Here's why oil prices will continue to fall, at least in the short-term, says Andy Lipow.
Kate Richard, Warwick Energy CEO, discusses the plunge in oil prices and what it means for energy producers.
Despite OPEC's efforts to curb crude oil output, rising inventories in the US and drilling activity are dragging down investor spirits.
The Trump administration's war on regulation and reported cuts to agency budgets are obstacles to making clean coal a reality.
It has been a troubled week for oil prices, which dropped to below the $50 a barrel threshold for the first time this year.
Royal Dutch Shell's sale of oil sands assets is part of a plan to create a smaller carbon footprint in the future.
The US is in the early stages of a manufacturing renaissance, thanks to cheap and plentiful natural gas.
Oil and gas CEOs expressed optimism about a pro-fossil-fuel president but appear to be on the fence about GOP tax and trade policy.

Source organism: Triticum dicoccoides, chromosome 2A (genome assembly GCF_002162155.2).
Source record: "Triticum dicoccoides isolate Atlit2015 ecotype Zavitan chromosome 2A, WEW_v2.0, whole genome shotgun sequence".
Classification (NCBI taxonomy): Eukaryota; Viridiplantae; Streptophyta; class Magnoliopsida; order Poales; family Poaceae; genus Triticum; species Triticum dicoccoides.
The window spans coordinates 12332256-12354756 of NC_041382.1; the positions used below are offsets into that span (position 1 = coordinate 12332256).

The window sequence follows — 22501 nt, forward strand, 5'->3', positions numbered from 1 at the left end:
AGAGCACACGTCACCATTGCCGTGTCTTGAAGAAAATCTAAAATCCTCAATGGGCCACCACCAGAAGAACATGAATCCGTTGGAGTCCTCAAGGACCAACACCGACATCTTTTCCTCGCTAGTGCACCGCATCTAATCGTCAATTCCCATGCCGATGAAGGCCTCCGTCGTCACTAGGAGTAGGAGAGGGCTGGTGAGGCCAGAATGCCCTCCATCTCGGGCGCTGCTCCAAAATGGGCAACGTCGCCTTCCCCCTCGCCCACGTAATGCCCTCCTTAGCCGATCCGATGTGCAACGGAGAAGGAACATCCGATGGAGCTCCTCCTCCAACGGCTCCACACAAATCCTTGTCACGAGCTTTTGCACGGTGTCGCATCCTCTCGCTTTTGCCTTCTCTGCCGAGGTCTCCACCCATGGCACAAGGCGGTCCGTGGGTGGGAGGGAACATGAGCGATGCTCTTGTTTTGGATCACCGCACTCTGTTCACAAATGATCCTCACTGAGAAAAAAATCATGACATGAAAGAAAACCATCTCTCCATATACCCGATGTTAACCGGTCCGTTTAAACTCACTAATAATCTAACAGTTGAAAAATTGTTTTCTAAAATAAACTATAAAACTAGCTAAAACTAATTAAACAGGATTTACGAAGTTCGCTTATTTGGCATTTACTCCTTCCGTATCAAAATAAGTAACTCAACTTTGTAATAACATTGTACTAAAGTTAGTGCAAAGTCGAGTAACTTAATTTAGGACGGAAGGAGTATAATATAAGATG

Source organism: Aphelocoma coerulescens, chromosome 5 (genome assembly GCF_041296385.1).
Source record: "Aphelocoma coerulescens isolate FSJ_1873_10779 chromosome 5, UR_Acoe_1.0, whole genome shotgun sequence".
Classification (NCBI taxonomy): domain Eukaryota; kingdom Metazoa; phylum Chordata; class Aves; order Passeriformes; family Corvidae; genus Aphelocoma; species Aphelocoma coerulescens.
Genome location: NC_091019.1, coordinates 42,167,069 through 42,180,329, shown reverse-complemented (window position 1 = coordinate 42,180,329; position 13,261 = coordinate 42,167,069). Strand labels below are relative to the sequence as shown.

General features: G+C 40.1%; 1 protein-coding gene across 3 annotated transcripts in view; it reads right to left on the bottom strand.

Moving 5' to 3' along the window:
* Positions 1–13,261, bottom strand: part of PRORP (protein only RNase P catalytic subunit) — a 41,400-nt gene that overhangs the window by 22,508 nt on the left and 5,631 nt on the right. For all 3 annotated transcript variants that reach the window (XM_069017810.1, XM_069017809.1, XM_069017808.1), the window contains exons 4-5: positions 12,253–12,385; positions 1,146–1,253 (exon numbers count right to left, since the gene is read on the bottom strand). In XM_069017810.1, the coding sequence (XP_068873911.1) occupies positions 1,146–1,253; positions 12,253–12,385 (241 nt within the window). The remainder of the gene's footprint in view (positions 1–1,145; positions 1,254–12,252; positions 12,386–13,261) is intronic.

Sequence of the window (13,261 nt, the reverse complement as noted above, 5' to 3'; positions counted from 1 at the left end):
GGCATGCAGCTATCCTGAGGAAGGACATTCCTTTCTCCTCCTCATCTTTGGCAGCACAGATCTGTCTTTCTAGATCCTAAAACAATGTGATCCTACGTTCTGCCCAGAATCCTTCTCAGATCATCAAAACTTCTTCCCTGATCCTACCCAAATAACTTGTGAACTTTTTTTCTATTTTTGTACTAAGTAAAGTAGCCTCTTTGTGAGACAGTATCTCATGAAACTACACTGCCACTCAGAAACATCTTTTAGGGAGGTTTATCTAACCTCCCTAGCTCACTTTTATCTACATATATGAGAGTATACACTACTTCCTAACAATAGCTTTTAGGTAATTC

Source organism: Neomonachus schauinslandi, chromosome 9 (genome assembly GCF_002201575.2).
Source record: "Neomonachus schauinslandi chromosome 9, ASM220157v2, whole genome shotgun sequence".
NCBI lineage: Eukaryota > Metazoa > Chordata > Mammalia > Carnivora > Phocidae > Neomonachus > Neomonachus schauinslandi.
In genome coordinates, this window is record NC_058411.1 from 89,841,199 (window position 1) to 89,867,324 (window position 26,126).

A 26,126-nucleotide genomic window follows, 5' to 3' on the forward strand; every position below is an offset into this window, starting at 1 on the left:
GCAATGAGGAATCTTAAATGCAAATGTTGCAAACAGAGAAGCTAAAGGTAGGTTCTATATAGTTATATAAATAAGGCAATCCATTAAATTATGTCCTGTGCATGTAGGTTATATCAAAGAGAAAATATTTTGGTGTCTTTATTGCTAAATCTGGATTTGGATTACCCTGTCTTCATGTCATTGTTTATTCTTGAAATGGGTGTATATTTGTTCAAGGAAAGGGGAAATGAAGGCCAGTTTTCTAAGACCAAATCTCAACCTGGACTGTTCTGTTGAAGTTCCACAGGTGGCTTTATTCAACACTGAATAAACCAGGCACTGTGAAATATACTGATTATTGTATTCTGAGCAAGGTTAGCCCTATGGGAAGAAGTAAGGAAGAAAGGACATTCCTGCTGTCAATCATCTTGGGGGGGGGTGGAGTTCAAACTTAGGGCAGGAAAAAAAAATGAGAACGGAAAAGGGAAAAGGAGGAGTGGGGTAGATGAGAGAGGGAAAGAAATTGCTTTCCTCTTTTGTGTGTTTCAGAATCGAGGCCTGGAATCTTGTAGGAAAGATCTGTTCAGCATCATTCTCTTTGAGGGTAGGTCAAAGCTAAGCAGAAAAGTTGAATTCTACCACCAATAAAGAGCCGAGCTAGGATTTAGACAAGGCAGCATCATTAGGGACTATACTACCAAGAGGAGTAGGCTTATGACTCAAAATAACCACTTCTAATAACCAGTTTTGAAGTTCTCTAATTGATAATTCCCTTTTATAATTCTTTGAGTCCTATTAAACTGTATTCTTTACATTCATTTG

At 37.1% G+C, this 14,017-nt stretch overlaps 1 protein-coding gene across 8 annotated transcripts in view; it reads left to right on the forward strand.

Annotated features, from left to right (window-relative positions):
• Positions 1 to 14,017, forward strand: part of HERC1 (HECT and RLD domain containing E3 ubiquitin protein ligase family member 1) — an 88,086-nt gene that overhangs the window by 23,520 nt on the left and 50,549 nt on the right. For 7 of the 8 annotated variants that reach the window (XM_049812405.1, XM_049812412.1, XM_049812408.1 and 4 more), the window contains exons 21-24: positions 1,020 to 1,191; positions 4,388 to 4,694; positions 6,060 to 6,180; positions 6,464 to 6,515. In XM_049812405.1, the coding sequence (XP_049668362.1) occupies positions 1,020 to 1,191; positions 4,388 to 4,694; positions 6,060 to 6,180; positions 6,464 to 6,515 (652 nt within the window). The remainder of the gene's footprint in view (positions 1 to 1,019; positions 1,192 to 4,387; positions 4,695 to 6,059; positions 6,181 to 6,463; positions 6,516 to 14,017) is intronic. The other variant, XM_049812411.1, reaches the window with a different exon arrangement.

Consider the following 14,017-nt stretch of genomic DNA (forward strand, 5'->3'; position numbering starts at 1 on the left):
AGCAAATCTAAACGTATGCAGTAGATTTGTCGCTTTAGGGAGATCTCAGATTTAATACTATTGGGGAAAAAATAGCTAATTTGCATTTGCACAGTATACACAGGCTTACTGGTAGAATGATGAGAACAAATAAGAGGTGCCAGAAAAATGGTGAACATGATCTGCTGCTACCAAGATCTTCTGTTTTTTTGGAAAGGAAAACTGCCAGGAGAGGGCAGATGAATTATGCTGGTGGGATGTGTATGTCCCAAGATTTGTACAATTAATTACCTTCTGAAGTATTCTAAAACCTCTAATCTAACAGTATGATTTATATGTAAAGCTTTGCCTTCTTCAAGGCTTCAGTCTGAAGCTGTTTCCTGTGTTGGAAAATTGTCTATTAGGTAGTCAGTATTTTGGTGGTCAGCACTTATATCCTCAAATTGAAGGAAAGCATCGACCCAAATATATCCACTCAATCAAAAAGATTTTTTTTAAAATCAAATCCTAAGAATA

OPEC's production cut is not yet driving down supply, meaning that $50 per barrel oil may be a market top, analysts told CNBC on Thursday.
Even as the oil industry ramps up production, oil executives are much more cautious than the traders that got crushed in Wednesday's sell-off.
OPEC and non-OPEC oil producers, in an impromptu press briefing, reaffirmed their commitment to their production agreement.
Persistently low oil prices will keep BP on a "strict capital diet" for years to come, Bob Dudley said.
Iraq Oil Minister Jabbar Ali Al-Luiebi said he expects his country to reach an output milestone sooner than the market forecast.
ConocoPhillips' Ryan Lance told CNBC the company is betting on low-$50s oil for the next couple of years.
OPEC Secretary General Mohammad Barkindo said Tuesday he expects data on February crude oil cuts to show 'much higher' compliance.
U.S. oil drillers can add millions of barrels per day, so long as they do so gradually, Saudi Energy Minister Khalid Al-Falih said.
TransCanada is cautiously optimistic about the prospects for the Keystone XL Pipeline and sees green shoots in the US pipeline business.
Saudi Arabia will only accept limited intervention by OPEC in oil markets, Khalid A. Al-Falih, chairman of Saudi Aramco, said Tuesday.
Higher oil prices have helped the oil industry return to investing, but it's not spending enough money to avoid the next crisis.
If Trump's pipeline plans succeed, the US is poised to become a bigger supplier of gas globally, transforming the energy industry.